Jules Verne was born on February 8, 1828, at Nantes, an industrial town on the Loire River in western France. His father, Pierre Verne, was a magistrate and his mother, Sophie Allotte de la Fuye Verne, was a descendant of an established, well-to-do French family. Verne completed his legal training but never took over his father’s law practice as intended. Instead, he pursued an interest in literature and drama. He began to write plays for production in the Parisian theatre, most of which were unsuccessful. In 1850 one of his plays (The Broken Straws) was successfully produced by the famous author Alexandre Dumas at the Theatre Historique. Verne served as secretary of the Theatre Lyrique in Paris from 1852 to 1854.
While still involved in the Parisian theater, Verne read Charles Baudelaire’s translations of Edgar Allan Poe’s short stories and began to write similar tales. Verne thought that Poe’s tales would have been more convincing if they had been more scientifically credible. Verne, however, did not really discover his own gift for writing scientific romances until 1857, when he married a widow with two daughters. He abruptly discarded his assumed bohemian poverty for a career as a stockbroker and continued to write plays, comedies, and stories.
In 1863 he published the first of what he called his Voyages extraordinaires, or fantastic voyages-Cinq Semaines en ballon, translated into English six years later as Five Weeks in a Balloon. The success of this story and the discovery of a reliable publisher, Jules Hetzel, made it possible for him to devote all of his time to writing. Over the next four decades he produced a series of incredible tales, sending his heroes to the moon, inside the earth, or under the sea, and became a wealthy man from the international sales of his stories and books. When he was unsure about the geography or scientific details of a story, Verne would consult his brother Paul, a sea captain with a head for engineering, who often helped design Verne’s miraculous vehicles.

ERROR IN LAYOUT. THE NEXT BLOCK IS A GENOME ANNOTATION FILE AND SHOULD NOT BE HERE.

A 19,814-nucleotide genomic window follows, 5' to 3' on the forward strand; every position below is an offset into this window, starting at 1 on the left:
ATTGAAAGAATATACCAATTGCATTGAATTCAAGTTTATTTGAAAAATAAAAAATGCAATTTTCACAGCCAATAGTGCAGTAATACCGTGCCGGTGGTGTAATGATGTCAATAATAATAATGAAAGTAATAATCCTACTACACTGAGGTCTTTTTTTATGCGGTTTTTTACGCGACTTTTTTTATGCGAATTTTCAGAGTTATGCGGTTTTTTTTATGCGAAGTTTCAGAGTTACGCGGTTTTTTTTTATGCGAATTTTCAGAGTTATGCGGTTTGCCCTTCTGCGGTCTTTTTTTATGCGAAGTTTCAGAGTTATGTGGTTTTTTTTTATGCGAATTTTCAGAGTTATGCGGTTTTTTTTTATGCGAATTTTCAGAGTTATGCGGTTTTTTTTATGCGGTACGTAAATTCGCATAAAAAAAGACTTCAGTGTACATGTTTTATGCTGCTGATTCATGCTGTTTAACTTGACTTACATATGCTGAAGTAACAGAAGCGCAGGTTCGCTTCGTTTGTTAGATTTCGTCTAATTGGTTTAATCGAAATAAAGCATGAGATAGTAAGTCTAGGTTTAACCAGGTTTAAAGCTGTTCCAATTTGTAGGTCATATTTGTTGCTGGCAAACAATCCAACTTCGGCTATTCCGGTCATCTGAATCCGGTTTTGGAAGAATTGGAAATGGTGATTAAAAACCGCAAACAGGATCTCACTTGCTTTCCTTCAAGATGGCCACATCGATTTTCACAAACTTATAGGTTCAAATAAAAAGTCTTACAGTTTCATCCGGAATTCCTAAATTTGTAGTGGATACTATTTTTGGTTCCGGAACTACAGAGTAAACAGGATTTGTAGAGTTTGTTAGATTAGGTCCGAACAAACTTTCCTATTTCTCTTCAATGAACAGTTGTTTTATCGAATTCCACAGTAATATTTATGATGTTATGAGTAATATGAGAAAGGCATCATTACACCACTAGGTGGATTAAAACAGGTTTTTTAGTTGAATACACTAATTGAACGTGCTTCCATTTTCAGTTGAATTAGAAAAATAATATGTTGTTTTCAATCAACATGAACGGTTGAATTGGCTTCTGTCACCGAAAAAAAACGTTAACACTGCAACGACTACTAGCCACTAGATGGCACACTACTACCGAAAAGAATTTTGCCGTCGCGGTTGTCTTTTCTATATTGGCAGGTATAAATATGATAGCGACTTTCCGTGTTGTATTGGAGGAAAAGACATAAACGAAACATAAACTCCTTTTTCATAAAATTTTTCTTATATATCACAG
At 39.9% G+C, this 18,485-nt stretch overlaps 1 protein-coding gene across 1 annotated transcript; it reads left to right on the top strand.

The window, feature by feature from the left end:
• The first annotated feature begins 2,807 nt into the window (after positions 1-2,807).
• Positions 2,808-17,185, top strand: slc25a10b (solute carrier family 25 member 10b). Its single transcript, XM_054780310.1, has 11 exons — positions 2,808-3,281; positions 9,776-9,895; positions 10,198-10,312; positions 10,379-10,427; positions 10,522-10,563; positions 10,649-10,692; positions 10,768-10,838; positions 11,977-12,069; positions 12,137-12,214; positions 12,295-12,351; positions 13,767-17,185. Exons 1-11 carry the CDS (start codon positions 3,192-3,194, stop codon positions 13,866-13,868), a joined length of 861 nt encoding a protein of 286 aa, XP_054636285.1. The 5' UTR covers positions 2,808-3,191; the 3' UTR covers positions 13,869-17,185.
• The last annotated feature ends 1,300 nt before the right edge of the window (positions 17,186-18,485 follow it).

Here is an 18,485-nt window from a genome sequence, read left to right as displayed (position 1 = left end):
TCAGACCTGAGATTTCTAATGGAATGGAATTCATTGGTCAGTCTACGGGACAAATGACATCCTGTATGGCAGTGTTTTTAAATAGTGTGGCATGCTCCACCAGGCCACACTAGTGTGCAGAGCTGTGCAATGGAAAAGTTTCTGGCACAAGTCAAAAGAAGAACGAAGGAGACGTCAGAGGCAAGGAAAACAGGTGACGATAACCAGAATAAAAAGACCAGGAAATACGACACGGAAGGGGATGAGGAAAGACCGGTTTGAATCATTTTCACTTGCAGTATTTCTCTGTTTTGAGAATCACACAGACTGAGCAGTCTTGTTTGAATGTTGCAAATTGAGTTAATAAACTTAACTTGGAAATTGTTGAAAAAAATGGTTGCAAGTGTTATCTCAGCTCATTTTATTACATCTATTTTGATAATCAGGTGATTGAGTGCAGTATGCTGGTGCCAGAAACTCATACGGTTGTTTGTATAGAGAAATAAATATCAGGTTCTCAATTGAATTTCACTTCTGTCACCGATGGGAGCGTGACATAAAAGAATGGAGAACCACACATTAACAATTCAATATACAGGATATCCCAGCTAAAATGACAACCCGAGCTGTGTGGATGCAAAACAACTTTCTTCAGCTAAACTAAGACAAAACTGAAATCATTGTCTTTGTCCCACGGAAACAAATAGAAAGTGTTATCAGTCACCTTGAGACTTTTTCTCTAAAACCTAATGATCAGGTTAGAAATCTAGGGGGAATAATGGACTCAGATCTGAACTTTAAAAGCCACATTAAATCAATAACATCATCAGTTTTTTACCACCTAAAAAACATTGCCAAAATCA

Unlike many struggling writers, Verne quickly won public acclaim. In 1870 he was awarded the Legion of Honor. After the 1870s, however, Verne’s fantastic voyages, or scientific romances as they had come to be called, took on a gloomy cast. Some critics have blamed his growing pessimism on personal problems, such as difficulties with his son Michel, but it is more likely that he was increasingly disillusioned by the failure of science and technology to produce the utopian world that he had envisioned.
Verne died at Amiens on March 24, 1905, from complications due to diabetes. He is remembered for anticipating many scientific advances-including helicopters, television, incandescent lighting, air conditioning, missiles, tanks, skyscrapers, the aqualung, and manned space flight-and for his contributions to the development of science fiction.